Sugar house streetcar grand opening; Mormons and environmental stewardship; Becker joins national climate task force; SLC sustainability board; BLM plans need a do over; Not-so-swell leases withdrawn; refinery expansion=bad air.
—by Amy Brunvand
When I was young, Thanksgiving meant sparkling apple cider. It was the only time of year that I got to sit side by side with my parents and raise a toast with all the other adults, holding up a bubbling golden glass of sweet juice. It was so exciting. I had my very own special beverage, one that only came out during that time of year.
As winter begins its icy approach, we human residents of Salt Lake start layering our clothes and fiddling with the thermostat. But what about the valley’s avian population? Like many animals, birds are forced to exert extra energy to survive during the cold months. Here are some tips from experts at the Tracy Aviary and Backyard Birds on how you can help.
By some counts, Utah air quality hit a new low in 2013, with months of inversion-trapped air fouling our lungs, major expansions in the works for Holly Refinery and Kennecott's Bingham Mine, and a legislature that convened with only a single clean air proposal in its docket. But despite the apparent gloom, things are actually humming away in an auspicious manner.
What's new around town.
—by Katherine Pioli and Clare Boerigter
The cookbook Kenvin: An Artist's Kitchen is as much an instruction manual on how to cook, say, a boned leg of lamb with basil-infused peanut sauce, as it is a guide on how to live the good life—one filled with the simple pleasures of gathering with friends to eat a platter of cooked vegetables picked from your backyard, then joining in song or storytelling, and washing it down with wine that you may or may not have made yourself.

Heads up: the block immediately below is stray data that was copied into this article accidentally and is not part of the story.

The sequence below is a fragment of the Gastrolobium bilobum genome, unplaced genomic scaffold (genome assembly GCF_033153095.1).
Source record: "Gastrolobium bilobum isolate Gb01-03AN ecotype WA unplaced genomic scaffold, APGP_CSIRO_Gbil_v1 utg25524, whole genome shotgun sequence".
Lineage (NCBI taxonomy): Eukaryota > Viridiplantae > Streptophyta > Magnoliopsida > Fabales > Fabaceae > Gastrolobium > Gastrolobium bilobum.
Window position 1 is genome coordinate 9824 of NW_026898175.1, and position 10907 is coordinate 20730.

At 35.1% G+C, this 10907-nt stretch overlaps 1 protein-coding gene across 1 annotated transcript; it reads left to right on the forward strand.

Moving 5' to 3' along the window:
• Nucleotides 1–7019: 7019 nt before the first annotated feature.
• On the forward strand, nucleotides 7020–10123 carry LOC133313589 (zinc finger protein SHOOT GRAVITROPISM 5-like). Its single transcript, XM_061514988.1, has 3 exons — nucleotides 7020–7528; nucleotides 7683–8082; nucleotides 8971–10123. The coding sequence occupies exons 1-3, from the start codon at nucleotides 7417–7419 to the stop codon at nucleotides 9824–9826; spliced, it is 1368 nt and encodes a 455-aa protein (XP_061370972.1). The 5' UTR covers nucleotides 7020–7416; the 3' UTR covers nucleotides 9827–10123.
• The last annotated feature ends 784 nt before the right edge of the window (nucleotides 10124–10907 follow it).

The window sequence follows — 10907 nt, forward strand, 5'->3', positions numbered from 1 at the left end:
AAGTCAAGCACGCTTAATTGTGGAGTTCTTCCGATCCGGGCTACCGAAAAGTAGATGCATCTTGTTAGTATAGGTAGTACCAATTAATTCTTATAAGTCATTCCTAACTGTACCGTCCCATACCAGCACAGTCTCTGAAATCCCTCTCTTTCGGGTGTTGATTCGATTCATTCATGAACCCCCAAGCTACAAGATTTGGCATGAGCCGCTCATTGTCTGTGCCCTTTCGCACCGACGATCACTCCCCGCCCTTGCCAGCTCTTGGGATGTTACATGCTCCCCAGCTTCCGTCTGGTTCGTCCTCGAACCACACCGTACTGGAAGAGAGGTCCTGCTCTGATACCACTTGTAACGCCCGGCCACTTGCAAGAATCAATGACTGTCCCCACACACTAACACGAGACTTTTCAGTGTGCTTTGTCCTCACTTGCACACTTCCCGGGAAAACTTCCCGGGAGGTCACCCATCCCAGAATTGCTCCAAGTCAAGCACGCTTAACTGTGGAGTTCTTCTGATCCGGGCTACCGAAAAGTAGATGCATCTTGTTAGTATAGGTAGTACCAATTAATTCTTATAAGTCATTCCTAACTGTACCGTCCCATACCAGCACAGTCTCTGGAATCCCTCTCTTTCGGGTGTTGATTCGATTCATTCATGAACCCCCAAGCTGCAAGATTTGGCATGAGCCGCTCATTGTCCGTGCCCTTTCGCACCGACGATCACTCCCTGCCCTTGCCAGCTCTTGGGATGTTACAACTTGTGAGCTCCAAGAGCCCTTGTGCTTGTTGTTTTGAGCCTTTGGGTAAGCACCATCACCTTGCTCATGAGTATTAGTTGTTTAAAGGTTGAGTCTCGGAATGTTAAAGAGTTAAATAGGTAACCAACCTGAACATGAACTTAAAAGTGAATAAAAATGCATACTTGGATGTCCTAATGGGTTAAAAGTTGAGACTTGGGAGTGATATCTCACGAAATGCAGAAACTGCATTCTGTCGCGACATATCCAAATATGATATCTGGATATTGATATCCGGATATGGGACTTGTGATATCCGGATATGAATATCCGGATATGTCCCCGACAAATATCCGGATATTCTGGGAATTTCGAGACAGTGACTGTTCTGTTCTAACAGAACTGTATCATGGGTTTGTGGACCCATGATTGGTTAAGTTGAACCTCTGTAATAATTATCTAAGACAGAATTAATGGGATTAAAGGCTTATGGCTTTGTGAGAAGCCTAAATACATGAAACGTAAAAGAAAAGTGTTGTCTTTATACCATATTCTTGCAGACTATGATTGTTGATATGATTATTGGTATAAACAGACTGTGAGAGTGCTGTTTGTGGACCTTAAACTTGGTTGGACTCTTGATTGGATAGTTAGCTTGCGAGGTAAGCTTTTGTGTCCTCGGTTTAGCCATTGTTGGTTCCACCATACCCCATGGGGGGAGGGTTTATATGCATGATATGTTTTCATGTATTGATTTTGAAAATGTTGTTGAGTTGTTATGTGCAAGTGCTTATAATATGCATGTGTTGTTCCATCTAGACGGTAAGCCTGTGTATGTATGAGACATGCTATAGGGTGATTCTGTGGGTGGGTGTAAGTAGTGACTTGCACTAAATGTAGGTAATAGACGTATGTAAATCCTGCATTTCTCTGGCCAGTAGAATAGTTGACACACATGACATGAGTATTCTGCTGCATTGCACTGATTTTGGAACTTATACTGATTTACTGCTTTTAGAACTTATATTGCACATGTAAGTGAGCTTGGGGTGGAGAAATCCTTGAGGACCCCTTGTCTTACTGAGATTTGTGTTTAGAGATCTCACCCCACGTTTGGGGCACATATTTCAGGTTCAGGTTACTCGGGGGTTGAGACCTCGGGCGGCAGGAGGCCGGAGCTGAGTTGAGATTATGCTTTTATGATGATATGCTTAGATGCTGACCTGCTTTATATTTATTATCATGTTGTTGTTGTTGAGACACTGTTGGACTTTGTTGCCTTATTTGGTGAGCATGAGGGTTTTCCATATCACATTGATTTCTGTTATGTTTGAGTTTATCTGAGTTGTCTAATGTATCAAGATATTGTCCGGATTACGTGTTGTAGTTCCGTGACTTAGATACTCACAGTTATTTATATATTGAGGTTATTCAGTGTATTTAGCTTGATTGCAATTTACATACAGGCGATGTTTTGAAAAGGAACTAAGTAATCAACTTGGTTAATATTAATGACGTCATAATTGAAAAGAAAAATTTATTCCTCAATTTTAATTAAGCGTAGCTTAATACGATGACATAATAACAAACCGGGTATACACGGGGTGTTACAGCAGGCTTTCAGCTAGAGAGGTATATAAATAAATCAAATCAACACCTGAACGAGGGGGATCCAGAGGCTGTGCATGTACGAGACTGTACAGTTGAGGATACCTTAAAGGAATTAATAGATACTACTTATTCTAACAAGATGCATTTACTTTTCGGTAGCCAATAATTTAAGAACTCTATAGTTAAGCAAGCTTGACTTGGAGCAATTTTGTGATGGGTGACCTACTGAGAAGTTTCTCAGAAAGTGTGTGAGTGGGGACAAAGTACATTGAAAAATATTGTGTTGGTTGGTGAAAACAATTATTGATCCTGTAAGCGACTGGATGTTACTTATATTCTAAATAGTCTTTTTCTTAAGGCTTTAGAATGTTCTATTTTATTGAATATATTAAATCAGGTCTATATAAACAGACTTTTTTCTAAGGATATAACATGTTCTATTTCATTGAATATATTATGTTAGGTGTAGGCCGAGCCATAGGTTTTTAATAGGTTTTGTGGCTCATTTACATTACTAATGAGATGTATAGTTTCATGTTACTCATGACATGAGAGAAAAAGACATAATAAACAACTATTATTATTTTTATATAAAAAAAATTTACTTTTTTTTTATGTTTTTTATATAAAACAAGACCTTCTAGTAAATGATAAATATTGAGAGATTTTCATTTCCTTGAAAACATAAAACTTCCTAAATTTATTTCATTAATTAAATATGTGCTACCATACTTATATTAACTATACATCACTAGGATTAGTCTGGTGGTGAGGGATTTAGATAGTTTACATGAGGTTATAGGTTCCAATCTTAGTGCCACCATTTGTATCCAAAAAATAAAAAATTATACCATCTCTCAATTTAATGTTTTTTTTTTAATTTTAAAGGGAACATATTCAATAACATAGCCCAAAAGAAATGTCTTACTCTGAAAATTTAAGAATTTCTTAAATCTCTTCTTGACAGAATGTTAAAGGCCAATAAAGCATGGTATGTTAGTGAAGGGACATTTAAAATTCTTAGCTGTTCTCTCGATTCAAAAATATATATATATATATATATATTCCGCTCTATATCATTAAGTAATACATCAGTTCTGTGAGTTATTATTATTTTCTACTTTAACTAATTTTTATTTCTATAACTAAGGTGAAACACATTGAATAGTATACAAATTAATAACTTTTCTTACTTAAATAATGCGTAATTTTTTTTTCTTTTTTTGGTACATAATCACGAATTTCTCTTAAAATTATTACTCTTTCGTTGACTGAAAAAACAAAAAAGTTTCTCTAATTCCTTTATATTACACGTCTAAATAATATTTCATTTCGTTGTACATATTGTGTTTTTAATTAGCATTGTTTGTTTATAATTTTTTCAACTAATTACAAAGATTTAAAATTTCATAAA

Nepalese homestyle cooking in the mountains of Utah.
—by Jane Laird
Perhaps, during the 27 red- or orange-air quality days Salt Lake City experienced throughout last winter's inversion season, your eyes did not smart; your throat and chest did not burn; your breath did not whistle in and out. Perhaps your lungs didn't struggle to transfer the oxygen from your breath into your bloodstream. If so, you were luckier than the estimated 86,078 children and adults in Salt Lake City with asthma, or the 188,795 people with cardiovascular disease, or the 92,845 adults over 64.
This community was built with diversity in mind," says Lynda Angelastro, her face bright with pride. All around the room, the heads of her neighbors nod in agreement. There's Susan Stewart, a retired third-year resident, sunk deep in a cushioned chair. Hob Calhoun, a sixth year resident hailing from the East Coast, leans in the doorway. Vicky Wason and her teenage daughter Grace sit together on a couch. Lynda continues speaking for the group. "Our neighbors are Mormon and Unitarian. They are from Ghana, England, California, New England. You don't find that anywhere else in Salt Lake."